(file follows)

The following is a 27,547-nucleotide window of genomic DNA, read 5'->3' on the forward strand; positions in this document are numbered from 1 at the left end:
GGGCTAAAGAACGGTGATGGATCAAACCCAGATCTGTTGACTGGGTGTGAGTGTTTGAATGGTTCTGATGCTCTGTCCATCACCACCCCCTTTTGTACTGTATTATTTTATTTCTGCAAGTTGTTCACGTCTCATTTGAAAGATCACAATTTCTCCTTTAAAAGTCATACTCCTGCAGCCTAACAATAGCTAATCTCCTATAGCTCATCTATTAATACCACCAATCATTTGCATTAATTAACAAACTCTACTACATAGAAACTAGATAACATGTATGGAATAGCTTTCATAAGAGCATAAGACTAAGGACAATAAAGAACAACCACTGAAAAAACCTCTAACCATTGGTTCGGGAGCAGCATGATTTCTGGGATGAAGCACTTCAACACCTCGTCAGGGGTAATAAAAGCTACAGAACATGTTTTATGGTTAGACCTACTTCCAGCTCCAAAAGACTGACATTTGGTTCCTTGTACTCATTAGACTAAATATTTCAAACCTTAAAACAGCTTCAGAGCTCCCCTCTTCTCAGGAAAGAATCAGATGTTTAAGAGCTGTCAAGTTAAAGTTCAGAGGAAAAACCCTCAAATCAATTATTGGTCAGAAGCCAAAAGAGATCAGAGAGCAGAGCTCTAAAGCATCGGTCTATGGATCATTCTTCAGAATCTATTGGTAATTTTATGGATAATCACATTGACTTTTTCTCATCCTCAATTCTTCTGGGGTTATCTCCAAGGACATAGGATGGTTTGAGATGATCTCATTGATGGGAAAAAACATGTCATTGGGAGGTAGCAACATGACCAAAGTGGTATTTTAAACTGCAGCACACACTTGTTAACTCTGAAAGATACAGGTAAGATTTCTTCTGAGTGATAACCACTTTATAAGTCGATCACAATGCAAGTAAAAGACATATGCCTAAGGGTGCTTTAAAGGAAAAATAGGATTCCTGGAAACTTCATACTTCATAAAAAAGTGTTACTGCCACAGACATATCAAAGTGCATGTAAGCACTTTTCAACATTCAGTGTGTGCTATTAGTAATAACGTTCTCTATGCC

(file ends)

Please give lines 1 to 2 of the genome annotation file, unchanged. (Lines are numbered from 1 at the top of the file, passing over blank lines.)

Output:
The following is a 27,547-nucleotide window of genomic DNA, read 5'->3' on the forward strand; positions in this document are numbered from 1 at the left end:
GGGCTAAAGAACGGTGATGGATCAAACCCAGATCTGTTGACTGGGTGTGAGTGTTTGAATGGTTCTGATGCTCTGTCCATCACCACCCCCTTTTGTACTGTATTATTTTATTTCTGCAAGTTGTTCACGTCTCATTTGAAAGATCACAATTTCTCCTTTAAAAGTCATACTCCTGCAGCCTAACAATAGCTAATCTCCTATAGCTCATCTATTAATACCACCAATCATTTGCATTAATTAACAAACTCTACTACATAGAAACTAGATAACATGTATGGAATAGCTTTCATAAGAGCATAAGACTAAGGACAATAAAGAACAACCACTGAAAAAACCTCTAACCATTGGTTCGGGAGCAGCATGATTTCTGGGATGAAGCACTTCAACACCTCGTCAGGGGTAATAAAAGCTACAGAACATGTTTTATGGTTAGACCTACTTCCAGCTCCAAAAGACTGACATTTGGTTCCTTGTACTCATTAGACTAAATATTTCAAACCTTAAAACAGCTTCAGAGCTCCCCTCTTCTCAGGAAAGAATCAGATGTTTAAGAGCTGTCAAGTTAAAGTTCAGAGGAAAAACCCTCAAATCAATTATTGGTCAGAAGCCAAAAGAGATCAGAGAGCAGAGCTCTAAAGCATCGGTCTATGGATCATTCTTCAGAATCTATTGGTAATTTTATGGATAATCACATTGACTTTTTCTCATCCTCAATTCTTCTGGGGTTATCTCCAAGGACATAGGATGGTTTGAGATGATCTCATTGATGGGAAAAAACATGTCATTGGGAGGTAGCAACATGACCAAAGTGGTATTTTAAACTGCAGCACACACTTGTTAACTCTGAAAGATACAGGTAAGATTTCTTCTGAGTGATAACCACTTTATAAGTCGATCACAATGCAAGTAAAAGACATATGCCTAAGGGTGCTTTAAAGGAAAAATAGGATTCCTGGAAACTTCATACTTCATAAAAAAGTGTTACTGCCACAGACATATCAAAGTGCATGTAAGCACTTTTCAACATTCAGTGTGTGCTATTAGTAATAACGTTCTCTATGCC